WE NOTE WITH APPROVAL this handy list, which explains in plain English the myriad options one has when ordering at locations of the Starbucks Coffee Co., the friendly neighborhood coffeehouse with a market capitalization of $23 billion.
While we have not had Starbucks coffee in roughly 18 months -- and have no plans to drink it anytime soon -- we do think this list will go a long way in preventing us from looking like an idiot on the rare instances when we do order it. For when we wander into Starbucks, we generally want one of two things, those being either a small coffee or one of those caramel-laden thingies. As the Company does not describe the items as such, we usually end up holding up the line and we aggravate all the people in patchouli. Therefore, we salute the author of this list for providing us with a handy reference guide as we decide upon one of 190,080 possible permutations for our coffee drink.
Now, we do realize that many readers may express shock and amazement at our admission that we have ever had Starbucks coffee, for a few reasons. First, we see the practice of buying coffee out as wasteful and decadent; second, we prefer other ways to secure our daily requirement of caffeine; and third, we distrust and fear everything that goes along with the Starbucks Experience. We do not begrudge those who do enjoy that, of course -- it IS, after all, their right -- but that said, we see no reason on God's Green Earth why we ought pay $4 for one of Starbucks' drinks. After all, look at what we're getting for that $4 -- uninspired service, overpriced ingredients and an environmentally-friendly cup. And if we wanted a milkshake, we'd go somewhere else.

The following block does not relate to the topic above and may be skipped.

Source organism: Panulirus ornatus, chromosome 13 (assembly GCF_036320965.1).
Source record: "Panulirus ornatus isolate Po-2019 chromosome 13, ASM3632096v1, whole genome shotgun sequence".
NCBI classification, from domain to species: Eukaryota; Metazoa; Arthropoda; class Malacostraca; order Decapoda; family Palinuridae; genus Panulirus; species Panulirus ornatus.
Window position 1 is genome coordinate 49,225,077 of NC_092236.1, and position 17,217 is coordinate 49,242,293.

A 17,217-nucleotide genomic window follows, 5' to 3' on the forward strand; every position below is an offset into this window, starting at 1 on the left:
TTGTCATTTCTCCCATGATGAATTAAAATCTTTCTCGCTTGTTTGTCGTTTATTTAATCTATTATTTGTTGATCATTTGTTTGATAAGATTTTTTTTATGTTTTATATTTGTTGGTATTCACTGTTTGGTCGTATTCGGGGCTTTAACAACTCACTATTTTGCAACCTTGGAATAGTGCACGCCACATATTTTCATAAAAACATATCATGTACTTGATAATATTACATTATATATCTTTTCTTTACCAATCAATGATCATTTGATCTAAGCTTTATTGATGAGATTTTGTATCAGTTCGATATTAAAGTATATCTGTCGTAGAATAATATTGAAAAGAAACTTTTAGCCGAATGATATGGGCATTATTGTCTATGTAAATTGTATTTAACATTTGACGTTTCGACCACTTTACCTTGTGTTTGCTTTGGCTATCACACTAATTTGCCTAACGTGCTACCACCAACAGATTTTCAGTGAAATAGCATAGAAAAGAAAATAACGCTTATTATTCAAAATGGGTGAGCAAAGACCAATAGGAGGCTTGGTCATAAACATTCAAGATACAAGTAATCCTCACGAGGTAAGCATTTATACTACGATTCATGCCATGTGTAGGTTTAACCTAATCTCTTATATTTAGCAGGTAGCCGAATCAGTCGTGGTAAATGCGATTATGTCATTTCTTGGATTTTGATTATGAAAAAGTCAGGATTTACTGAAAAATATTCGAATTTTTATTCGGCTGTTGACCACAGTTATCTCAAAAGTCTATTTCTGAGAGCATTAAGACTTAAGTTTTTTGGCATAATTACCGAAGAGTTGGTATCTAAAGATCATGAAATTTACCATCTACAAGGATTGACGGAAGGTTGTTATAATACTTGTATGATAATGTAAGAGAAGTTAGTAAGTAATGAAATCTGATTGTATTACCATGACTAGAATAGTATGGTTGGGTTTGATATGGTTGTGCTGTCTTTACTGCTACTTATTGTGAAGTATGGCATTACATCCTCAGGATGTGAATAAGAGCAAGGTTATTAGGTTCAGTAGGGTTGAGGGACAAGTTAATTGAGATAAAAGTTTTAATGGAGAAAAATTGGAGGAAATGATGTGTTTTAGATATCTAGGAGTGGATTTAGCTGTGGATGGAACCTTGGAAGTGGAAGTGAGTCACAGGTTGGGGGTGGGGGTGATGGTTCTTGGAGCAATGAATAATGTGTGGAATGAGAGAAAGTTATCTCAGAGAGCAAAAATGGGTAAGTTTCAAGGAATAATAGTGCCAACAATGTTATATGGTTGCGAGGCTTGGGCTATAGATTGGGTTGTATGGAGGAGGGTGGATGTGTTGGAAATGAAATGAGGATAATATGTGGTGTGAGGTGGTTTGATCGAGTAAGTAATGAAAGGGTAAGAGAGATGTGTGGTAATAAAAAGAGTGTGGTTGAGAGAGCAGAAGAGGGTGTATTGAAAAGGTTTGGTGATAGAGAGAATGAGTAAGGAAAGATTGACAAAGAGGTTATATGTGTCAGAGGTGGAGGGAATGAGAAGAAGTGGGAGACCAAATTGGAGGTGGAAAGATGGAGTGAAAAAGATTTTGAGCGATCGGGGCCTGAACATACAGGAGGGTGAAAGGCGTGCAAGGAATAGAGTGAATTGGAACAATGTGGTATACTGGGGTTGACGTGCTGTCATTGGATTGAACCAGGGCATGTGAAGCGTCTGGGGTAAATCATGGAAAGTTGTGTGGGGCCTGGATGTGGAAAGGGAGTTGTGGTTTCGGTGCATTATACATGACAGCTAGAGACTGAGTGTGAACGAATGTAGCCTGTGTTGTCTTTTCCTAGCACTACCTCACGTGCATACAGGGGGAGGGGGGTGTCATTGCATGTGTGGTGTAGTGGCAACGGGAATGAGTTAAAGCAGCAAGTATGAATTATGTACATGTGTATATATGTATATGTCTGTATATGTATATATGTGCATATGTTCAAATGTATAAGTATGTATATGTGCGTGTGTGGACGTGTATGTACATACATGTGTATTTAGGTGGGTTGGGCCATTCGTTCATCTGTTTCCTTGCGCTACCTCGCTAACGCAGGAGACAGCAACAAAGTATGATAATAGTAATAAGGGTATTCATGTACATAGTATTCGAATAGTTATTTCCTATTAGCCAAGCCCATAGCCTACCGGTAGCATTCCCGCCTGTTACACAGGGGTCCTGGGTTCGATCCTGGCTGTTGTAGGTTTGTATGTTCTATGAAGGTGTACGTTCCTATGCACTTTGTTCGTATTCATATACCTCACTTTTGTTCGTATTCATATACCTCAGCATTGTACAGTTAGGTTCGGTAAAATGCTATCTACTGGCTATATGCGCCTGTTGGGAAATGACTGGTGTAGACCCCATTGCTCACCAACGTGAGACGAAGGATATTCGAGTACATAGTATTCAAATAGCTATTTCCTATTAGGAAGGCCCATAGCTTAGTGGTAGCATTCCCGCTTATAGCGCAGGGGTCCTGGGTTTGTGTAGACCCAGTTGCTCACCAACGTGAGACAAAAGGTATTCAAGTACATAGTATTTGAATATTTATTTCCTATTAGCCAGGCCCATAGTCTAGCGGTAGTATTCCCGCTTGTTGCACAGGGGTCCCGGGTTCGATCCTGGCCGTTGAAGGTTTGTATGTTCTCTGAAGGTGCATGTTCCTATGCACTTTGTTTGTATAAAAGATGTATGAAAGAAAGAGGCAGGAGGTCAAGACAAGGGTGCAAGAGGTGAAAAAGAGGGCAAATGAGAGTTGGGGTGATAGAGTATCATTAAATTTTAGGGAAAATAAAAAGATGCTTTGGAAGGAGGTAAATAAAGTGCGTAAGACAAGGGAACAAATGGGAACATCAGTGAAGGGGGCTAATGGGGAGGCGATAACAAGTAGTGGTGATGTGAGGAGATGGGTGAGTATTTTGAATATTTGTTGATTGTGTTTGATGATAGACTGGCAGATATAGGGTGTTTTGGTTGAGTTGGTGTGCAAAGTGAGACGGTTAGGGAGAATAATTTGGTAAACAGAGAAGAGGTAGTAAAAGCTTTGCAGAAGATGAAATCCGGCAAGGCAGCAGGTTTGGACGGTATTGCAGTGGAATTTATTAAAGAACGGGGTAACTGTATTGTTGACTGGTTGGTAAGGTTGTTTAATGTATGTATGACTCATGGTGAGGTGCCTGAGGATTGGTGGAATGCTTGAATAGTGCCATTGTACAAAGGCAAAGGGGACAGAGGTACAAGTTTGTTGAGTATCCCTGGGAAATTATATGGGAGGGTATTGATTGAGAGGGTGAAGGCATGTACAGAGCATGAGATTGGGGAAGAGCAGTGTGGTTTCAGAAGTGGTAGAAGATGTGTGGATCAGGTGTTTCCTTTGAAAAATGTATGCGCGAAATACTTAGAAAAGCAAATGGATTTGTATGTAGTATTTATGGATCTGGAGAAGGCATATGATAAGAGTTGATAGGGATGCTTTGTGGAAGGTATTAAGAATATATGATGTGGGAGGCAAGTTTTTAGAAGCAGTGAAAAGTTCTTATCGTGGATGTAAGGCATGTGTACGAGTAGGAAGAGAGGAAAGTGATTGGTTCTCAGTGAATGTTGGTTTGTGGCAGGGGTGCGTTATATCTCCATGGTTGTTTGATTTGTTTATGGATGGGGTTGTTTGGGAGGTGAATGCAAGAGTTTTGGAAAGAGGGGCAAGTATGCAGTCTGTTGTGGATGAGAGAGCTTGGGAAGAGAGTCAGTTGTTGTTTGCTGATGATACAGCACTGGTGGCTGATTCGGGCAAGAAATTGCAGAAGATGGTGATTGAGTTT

But this is not to denigrate the joy -- nay, the ecstasy -- of a good cup of coffee, which we occasionally enjoy. Nor is it to denigrate the many coffee-flavored things which exist here in New England. For instance, in New Hampshire, it is possible to buy "coffee milk" -- a downright heavenly blend of milk and coffee syrup. It is one of our few dietary luxuries, and we enjoy it much. Why, just tonight, we had a small glass of coffee-flavored soya milk for dessert -- which not only tastes great, but it provides a weak little kick to the system. And for our money, you can't beat Kona or Jamaican Blue Mountain coffee. We have only had those on very rare occasions, but they're worth every cent.
Kona beans, we would note, run about $16 per pound; Jamaican Blue Mountain beans run anywhere from $27 to $40 per pound, depending on your supplier. At forty cups to the pound, this puts the per-cup price of Kona at 40 cents, while Jamaican Blue will run you a buck at most. It is thus understandable how Starbucks has nearly a 12 pc operating margin.Posted by Benjamin Kepple at January 10, 2005 09:11 PM | TrackBack